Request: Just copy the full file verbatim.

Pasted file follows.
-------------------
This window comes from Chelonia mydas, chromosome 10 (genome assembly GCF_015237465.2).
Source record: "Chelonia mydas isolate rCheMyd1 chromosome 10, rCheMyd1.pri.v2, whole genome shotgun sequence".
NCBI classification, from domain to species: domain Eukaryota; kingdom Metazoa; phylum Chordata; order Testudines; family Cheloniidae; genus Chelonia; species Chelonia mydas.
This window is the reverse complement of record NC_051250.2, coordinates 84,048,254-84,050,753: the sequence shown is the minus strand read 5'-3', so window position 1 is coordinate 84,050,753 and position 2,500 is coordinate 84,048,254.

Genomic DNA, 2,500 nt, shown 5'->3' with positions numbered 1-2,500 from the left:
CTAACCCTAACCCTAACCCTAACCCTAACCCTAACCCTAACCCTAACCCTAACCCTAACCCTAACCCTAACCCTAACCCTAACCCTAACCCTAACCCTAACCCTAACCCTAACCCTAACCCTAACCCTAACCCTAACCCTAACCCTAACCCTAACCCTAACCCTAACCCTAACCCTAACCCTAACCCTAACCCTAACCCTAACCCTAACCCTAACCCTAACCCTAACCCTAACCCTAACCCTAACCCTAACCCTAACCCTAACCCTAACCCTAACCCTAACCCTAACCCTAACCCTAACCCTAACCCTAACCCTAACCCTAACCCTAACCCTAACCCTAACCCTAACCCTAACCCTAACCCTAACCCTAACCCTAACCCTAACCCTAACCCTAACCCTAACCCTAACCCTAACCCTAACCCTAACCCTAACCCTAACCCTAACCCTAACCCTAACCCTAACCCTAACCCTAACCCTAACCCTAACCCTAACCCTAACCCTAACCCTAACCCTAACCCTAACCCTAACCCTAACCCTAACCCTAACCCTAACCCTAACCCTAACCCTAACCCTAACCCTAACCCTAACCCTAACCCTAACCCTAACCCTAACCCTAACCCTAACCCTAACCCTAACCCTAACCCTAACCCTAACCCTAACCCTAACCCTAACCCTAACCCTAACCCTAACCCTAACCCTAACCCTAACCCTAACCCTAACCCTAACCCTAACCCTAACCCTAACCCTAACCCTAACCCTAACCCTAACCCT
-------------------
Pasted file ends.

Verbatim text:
This window comes from Chelonia mydas, chromosome 10 (genome assembly GCF_015237465.2).
Source record: "Chelonia mydas isolate rCheMyd1 chromosome 10, rCheMyd1.pri.v2, whole genome shotgun sequence".
NCBI classification, from domain to species: domain Eukaryota; kingdom Metazoa; phylum Chordata; order Testudines; family Cheloniidae; genus Chelonia; species Chelonia mydas.
This window is the reverse complement of record NC_051250.2, coordinates 84,048,254-84,050,753: the sequence shown is the minus strand read 5'-3', so window position 1 is coordinate 84,050,753 and position 2,500 is coordinate 84,048,254.

Genomic DNA, 2,500 nt, shown 5'->3' with positions numbered 1-2,500 from the left:
CTAACCCTAACCCTAACCCTAACCCTAACCCTAACCCTAACCCTAACCCTAACCCTAACCCTAACCCTAACCCTAACCCTAACCCTAACCCTAACCCTAACCCTAACCCTAACCCTAACCCTAACCCTAACCCTAACCCTAACCCTAACCCTAACCCTAACCCTAACCCTAACCCTAACCCTAACCCTAACCCTAACCCTAACCCTAACCCTAACCCTAACCCTAACCCTAACCCTAACCCTAACCCTAACCCTAACCCTAACCCTAACCCTAACCCTAACCCTAACCCTAACCCTAACCCTAACCCTAACCCTAACCCTAACCCTAACCCTAACCCTAACCCTAACCCTAACCCTAACCCTAACCCTAACCCTAACCCTAACCCTAACCCTAACCCTAACCCTAACCCTAACCCTAACCCTAACCCTAACCCTAACCCTAACCCTAACCCTAACCCTAACCCTAACCCTAACCCTAACCCTAACCCTAACCCTAACCCTAACCCTAACCCTAACCCTAACCCTAACCCTAACCCTAACCCTAACCCTAACCCTAACCCTAACCCTAACCCTAACCCTAACCCTAACCCTAACCCTAACCCTAACCCTAACCCTAACCCTAACCCTAACCCTAACCCTAACCCTAACCCTAACCCTAACCCTAACCCTAACCCTAACCCTAACCCTAACCCTAACCCTAACCCTAACCCTAACCCTAACCCTAACCCTAACCCTAACCCTAACCCTAACCCTAACCCTAACCCTAACCCT